The most characteristically significant part of a kozolec is the form of its front. Apart from a few exceptions there are two basic types of hayrack: slender hayracks, found to the north of the Sava river, and robust ones, found to the south of it.

The robust type is based on a square: the diagonal from the central point on one side of the square to the central point on the adjacent one is 1/sqrt2 (sqrt2 = square root of 2). The key points form a net which can be defined as:

1/1, 1/sqrt2, 1/2, 1/(2*sqrt2), ...

In the case of the slender type, typical of Gorenjska and Stajerska, only three lengths are used: 1, sqrt2, sqrt3. The square root of three can be reduced to close approximation:

sqrt3 = 1 + (sqrt2/2)

The three lengths represent the basic elements of a cube: the side and the diagonal of the square, and the diagonal of the cube.

The order existent in the form of the hayrack enables construction without the knowledge of sophisticated building techniques because the dimensions of the front, unfolded on the terrain (carpenter's practice), represent the starting point for further building. The insertion of the nucleus - to strengthen the structure - is a routine matter.

Circumferential analysis shows that, regardless of the construction,
the golden section, has been observed by the builders.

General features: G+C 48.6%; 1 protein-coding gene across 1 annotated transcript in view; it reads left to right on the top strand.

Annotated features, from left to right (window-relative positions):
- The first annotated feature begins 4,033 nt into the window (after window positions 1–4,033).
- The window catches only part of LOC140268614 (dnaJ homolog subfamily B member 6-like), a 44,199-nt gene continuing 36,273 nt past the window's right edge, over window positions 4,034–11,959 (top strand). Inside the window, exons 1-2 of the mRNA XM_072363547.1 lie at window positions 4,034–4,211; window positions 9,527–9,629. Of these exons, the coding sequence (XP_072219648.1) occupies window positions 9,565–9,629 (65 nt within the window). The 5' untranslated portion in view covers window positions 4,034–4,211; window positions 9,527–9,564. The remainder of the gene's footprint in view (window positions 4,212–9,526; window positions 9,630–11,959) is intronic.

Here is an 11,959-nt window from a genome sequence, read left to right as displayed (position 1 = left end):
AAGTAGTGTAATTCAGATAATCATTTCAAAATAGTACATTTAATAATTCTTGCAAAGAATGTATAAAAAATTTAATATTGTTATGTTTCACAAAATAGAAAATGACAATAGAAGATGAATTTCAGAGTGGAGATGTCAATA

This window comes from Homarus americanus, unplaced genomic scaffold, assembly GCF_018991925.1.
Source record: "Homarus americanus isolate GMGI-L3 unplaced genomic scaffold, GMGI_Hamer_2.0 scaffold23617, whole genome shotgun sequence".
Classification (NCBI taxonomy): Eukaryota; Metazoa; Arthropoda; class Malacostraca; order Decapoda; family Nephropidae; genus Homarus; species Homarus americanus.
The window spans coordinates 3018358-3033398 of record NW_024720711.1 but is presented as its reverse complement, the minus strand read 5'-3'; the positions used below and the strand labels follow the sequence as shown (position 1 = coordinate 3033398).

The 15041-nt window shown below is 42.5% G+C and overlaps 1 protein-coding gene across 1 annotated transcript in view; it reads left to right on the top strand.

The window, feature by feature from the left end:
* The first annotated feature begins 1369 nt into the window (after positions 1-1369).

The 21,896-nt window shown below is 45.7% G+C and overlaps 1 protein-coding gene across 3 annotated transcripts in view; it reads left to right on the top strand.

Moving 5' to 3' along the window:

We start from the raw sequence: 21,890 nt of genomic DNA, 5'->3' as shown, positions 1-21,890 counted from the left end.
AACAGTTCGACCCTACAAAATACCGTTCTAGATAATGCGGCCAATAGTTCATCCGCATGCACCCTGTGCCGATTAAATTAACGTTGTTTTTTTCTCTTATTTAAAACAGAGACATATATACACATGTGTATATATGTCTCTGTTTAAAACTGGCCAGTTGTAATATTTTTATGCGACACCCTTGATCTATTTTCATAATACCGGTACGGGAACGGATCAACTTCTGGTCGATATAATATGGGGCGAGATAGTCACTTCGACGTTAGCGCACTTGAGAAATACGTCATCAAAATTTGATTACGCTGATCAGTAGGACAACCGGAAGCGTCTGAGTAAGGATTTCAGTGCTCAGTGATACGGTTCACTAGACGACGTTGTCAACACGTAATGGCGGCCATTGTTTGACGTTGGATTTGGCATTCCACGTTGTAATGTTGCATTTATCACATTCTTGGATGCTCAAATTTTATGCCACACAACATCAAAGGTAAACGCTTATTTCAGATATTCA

**The existing hayracks are living proof of the above statements**.
They show that the way to arrive at the golden section has been simplified
with the help of the diagonal of a square, used by ancient masters,
who had no kind of sophisticated mathematical knowledge or technical
drawings for reference.

The hayrack has been built according to the proportions most widely used
in architecture, those aesthetically pleasing proportions which are closest
to man's concept of beauty, and are in harmony with the surroundings - that is,
in **golden section**. Lacking sophisticated knowledge of mathematical
rules was not an obstacle: with the help of one isosceles triangle,
the building of a hayrack was simplified to the maximum: New technology
has introduced combine harvesters and silos. Both have deprived the hayrack
of grain and fodder.

Actually, the silo is not a qualitative replacement for the hayrack. Single stretched hayracks still function, but other types have become too expensive to maintain.

Long ago, man erected the first kozolec; the centuries trimmed it:
functionally, constructionally, artistically. Is the economic policy
of that same man going to change the course of its evolution?
Has the Slovenian hayrack reached the point of extinction?